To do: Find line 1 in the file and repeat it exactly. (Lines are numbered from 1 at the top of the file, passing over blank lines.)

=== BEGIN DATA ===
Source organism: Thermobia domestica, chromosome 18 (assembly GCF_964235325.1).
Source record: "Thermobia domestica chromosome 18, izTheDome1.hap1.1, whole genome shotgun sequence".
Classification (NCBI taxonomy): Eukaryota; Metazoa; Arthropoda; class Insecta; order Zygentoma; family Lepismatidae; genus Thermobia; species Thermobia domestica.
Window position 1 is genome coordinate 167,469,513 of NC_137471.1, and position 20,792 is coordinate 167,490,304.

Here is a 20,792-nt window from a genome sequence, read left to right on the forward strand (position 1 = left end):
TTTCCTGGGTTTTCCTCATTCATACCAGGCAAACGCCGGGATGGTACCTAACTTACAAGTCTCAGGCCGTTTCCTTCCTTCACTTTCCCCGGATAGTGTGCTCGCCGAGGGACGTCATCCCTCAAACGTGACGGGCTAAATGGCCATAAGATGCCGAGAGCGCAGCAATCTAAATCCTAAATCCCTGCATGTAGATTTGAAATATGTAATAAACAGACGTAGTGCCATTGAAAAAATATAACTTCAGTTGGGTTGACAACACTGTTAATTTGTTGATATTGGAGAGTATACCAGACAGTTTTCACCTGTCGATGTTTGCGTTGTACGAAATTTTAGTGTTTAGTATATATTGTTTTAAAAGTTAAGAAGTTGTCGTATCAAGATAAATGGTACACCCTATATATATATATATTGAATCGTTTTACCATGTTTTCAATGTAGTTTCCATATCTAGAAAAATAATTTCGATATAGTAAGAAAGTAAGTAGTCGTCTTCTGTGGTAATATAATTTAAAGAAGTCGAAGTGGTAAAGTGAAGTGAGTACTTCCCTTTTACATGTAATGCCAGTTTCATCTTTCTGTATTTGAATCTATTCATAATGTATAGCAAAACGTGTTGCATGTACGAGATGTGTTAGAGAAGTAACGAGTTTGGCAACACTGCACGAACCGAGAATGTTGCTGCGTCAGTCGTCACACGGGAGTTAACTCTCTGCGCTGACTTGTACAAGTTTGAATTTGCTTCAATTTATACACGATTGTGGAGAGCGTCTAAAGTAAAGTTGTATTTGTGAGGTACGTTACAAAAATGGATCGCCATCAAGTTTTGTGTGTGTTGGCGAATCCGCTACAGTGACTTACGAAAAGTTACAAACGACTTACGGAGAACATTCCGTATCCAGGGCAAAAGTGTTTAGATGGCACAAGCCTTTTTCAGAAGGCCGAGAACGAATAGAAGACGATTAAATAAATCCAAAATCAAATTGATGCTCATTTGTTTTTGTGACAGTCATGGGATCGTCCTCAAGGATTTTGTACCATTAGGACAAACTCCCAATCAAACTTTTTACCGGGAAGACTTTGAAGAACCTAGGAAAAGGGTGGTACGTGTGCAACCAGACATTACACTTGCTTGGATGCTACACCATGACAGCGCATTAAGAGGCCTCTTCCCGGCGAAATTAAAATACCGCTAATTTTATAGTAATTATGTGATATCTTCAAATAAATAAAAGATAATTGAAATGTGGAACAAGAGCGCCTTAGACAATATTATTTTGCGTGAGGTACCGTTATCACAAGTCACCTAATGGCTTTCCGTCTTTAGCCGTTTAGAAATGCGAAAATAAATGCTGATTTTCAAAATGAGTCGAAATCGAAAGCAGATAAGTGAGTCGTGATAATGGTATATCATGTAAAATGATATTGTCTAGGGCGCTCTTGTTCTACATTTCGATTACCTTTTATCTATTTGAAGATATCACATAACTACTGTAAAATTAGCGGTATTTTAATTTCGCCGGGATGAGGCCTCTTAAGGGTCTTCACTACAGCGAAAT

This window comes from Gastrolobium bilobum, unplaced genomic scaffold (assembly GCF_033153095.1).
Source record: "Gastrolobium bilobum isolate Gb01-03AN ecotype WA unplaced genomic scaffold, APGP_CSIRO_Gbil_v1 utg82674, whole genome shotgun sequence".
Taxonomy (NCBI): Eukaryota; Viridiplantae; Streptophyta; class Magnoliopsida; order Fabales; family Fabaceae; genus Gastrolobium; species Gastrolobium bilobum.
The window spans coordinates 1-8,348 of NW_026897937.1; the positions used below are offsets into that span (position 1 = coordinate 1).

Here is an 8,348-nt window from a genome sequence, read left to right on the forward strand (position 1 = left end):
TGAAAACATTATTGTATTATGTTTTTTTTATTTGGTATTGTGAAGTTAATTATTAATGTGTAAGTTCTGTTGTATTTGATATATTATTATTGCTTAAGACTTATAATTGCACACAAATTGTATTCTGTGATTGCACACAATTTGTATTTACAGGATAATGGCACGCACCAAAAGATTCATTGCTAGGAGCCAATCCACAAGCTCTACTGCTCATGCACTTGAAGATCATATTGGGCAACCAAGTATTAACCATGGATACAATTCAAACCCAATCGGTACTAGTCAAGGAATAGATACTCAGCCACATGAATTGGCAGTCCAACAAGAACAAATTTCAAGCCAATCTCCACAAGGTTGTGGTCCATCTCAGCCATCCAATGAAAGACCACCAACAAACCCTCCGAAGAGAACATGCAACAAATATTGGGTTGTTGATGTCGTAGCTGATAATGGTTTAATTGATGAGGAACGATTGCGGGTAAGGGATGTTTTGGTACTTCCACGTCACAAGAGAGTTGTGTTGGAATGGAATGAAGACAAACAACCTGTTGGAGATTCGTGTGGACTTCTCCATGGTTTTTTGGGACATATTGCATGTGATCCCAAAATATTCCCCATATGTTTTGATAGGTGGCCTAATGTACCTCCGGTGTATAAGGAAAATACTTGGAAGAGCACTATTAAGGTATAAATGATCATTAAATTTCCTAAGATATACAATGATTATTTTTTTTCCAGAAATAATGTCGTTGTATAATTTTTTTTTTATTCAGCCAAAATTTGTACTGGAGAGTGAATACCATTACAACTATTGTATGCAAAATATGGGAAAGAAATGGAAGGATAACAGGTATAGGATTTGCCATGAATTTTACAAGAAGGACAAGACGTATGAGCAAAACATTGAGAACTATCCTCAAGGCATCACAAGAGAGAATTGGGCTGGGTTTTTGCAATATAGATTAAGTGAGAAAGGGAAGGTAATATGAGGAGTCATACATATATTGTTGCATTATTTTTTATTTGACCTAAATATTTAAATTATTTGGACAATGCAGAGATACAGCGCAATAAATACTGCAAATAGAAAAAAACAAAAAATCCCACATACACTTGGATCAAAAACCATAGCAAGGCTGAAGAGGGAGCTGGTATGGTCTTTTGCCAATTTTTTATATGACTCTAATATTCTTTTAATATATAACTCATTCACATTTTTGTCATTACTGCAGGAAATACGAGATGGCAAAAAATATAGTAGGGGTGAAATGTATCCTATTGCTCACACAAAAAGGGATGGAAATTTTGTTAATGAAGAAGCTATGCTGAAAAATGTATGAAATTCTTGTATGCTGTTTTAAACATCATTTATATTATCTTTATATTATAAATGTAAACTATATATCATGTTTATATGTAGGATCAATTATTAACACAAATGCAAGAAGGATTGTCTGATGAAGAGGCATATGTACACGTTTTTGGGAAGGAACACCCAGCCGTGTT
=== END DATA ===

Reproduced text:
Source organism: Thermobia domestica, chromosome 18 (assembly GCF_964235325.1).